Saipal, Nepal

WHAT HAPPENED TO PUNA? Death and Chaos in Far West Nepal

Stars blazed overhead. The roar of the Seti River, tumbling from the Himalaya of northwestern Nepal, hummed faintly in the still night. It was October 31—Halloween 2018. Forrest “Cooter” Coots, mountain guide Tyler Jones and photographer Jason “JT” Thompson half-ran, half-tripped over jagged rocks as they followed a trail contouring a perfect arc above the torrent. Chatter was minimal, just the sound of labored breathing and the tense silence of concern. A few miles distant, more than a dozen headlamps bobbed like fireflies in the darkness, among them the lights of Chad Sayers and New Zealand filmmaker Will Lascelles.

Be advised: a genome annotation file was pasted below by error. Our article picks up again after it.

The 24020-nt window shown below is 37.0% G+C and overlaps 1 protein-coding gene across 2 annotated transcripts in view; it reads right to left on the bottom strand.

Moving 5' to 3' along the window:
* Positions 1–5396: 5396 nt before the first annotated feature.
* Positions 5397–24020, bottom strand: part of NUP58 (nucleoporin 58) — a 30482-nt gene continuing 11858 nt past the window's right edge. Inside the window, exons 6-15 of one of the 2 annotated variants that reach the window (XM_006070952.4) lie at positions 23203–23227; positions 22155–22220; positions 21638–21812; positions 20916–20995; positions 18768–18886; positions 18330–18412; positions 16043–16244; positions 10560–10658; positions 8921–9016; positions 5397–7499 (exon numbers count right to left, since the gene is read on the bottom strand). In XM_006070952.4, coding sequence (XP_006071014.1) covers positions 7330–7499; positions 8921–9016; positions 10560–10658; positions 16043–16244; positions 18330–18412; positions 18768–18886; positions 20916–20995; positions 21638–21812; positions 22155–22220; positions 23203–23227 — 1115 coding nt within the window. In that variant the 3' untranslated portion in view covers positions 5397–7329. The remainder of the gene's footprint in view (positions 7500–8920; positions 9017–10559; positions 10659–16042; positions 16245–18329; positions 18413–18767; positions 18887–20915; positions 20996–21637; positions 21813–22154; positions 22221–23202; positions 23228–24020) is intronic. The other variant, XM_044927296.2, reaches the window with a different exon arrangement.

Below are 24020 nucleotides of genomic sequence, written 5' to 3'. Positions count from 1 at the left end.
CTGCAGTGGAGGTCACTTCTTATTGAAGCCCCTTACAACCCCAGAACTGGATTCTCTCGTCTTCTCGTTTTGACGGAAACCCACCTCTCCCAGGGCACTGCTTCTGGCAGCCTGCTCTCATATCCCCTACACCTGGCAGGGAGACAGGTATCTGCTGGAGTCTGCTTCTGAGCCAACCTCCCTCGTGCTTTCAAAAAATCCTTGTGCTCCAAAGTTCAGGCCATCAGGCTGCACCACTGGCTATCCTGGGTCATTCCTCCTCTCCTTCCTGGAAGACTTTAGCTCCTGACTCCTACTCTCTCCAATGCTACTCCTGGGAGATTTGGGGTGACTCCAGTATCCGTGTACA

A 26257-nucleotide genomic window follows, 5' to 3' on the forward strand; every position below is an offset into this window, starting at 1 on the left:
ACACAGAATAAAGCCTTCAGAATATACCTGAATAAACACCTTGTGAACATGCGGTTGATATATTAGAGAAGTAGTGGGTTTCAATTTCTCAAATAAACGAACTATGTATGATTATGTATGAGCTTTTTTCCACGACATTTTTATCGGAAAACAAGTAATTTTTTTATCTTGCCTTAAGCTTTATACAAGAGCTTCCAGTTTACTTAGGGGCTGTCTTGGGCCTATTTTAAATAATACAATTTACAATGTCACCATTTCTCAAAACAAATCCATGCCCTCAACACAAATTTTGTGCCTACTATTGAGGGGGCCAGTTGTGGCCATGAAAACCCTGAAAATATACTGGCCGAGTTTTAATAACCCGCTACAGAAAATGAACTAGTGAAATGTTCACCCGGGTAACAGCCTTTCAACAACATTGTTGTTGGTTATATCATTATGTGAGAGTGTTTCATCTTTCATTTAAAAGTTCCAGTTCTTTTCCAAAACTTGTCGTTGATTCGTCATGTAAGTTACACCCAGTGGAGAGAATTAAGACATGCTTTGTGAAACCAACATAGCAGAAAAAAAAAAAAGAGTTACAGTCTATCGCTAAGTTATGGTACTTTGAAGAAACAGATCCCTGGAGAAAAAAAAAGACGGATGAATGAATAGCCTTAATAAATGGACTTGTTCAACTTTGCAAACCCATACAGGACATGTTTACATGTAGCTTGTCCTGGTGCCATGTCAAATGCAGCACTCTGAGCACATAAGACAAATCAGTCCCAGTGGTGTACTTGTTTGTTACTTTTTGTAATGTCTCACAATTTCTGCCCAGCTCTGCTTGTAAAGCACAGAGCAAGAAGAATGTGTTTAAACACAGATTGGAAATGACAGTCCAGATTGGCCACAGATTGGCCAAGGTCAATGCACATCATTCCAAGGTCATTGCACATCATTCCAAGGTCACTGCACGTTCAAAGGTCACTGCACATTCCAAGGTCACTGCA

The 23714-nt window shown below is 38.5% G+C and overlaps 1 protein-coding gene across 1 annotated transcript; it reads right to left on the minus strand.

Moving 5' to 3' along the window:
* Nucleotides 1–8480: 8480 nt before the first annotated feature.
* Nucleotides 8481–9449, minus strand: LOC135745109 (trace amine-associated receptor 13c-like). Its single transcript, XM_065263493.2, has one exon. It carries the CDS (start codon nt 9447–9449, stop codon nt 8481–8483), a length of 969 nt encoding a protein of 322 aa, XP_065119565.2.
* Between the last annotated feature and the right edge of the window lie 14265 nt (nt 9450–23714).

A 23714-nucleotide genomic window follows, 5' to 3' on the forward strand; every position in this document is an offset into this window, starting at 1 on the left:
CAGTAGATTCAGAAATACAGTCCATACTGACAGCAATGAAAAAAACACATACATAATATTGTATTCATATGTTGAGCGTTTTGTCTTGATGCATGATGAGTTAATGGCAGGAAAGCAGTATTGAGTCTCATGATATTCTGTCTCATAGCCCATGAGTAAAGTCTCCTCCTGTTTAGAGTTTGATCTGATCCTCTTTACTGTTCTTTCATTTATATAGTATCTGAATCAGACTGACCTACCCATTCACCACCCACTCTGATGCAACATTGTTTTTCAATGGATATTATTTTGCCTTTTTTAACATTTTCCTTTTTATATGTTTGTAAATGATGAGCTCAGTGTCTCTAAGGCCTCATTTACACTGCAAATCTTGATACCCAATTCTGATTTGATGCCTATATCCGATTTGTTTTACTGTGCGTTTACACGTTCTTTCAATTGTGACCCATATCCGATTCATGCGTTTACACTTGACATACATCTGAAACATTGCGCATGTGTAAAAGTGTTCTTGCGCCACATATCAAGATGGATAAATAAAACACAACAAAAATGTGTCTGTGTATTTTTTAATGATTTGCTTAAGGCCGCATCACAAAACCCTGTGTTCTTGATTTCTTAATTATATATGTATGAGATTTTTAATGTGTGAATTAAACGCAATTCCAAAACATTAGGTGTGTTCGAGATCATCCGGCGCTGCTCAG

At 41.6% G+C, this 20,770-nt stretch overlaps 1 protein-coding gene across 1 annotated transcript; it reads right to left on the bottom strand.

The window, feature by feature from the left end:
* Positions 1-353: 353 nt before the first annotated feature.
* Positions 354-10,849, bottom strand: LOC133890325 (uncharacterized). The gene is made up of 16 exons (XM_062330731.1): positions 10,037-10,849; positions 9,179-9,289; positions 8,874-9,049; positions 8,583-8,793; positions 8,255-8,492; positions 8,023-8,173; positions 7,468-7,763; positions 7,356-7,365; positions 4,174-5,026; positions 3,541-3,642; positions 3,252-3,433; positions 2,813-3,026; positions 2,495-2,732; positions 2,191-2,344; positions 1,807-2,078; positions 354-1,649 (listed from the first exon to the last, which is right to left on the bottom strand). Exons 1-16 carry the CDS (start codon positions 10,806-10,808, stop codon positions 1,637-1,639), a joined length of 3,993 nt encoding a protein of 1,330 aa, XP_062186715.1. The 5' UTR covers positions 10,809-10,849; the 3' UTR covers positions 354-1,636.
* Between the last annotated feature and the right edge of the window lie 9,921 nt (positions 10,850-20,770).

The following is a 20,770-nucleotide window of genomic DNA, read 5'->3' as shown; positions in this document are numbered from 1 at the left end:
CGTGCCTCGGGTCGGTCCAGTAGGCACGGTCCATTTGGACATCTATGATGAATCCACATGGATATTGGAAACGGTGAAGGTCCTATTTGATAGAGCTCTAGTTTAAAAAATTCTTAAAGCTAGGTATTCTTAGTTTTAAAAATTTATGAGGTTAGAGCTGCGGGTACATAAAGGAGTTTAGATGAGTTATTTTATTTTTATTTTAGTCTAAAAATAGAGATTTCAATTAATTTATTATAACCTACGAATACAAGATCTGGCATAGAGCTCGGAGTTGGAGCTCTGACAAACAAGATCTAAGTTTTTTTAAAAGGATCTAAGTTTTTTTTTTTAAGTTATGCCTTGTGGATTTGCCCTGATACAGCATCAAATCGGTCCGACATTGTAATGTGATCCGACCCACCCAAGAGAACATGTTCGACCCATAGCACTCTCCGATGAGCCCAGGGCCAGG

Barely an hour before, Chad and Will had been roused from their tents by a crowd of Nepalese porters. It was payday—typically a time of celebration. But the porters had been into the hash and chhaang, a strong Nepalese barley wine, and were seething with hair-trigger anger. With only moments to alert the others, Chad and Will were force-marched back along the path, reversing a route they had walked that evening when the rugged front ranges guarding 23,668-foot Saipal Himal were bathed in golden light. Hours before, their hearts had been filled with the mix of melancholy and relief that are part of an expedition coming to its end. Now they felt dread. The porters were demanding answers: What happened to Puna?…

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